It all started with some innocent reading of one of my fave e-zines Sweet Paul, when I came across their recipe for a garlic rosemary jelly. I have always loved savory/sweet jellies and jams, so this was right up my alley. Their recipe called for Pomona pectin, but I had plenty of Certo left over from last season I wanted/needed to use, so I adapted the recipe to work with my pectin on hand.

The first batch I made in Weck jars, the 7.4 oz Deco and the 7.4 oz. Tulip jelly jars.  The deco jars worked better since they are short and squat. The jelly jars seem designed for a clear jelly and not one with bits, since they float. With my second batch I used Ball wide mouth 8 oz jars because they were the squattiest ones I know of. More on that later.

This recipe is from my second batch, which is a double batch yielding about 8 cups of jelly.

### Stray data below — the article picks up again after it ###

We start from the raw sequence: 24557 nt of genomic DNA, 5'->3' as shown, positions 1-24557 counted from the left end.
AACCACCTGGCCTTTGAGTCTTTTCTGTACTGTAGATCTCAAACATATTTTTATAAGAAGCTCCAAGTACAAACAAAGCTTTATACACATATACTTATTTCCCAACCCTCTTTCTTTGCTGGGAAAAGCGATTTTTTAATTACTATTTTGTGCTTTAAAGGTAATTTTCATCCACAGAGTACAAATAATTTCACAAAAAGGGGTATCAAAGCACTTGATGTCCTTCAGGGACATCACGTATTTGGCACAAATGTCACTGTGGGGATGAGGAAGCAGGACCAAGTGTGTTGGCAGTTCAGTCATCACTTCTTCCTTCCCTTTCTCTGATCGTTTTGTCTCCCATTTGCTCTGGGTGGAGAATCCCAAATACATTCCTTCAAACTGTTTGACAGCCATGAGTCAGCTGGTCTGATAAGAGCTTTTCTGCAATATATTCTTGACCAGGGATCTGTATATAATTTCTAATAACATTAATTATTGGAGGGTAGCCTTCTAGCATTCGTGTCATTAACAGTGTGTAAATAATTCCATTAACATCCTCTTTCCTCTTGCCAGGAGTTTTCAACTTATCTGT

Prepare your jars by putting them in the canner in simmering water. (I actually don’t have a canning pot but simply use a stock pot with a round cookie cooling rack set in the bottom to keep the jars elevated…might be time for an upgrade?)

3 1/2 cups white wine
1/2 cup white balsamic vinegar
1 heaping cup slivered garlic
10 thick branches of rosemary, plus 10 small sprigs, rinsed and blotted dry
7 cups of sugar
pat of butter
2 pouches Certo pectin

Simmer the wine, vinegar, garlic and 7 branches of the rosemary for about 15 minutes on medium high to infuse the liquid with flavor.

Garlic Rosemary Jelly-Modfrugal


This where things might get a little controversial. Every other recipe I’ve seen puts the rosemary in a sachet, or some other way to keep it out of the liquid, but I am shamelessly greedy when it comes to rosemary, and I wanted to infuse as much flavor as possible despite the extra work naked branches brings to the equation. If you want this to go faster, chop the rosemary leaves and put into cheesecloth with the garlic/wine/vinegar. Otherwise, follow my completely unprofessional method.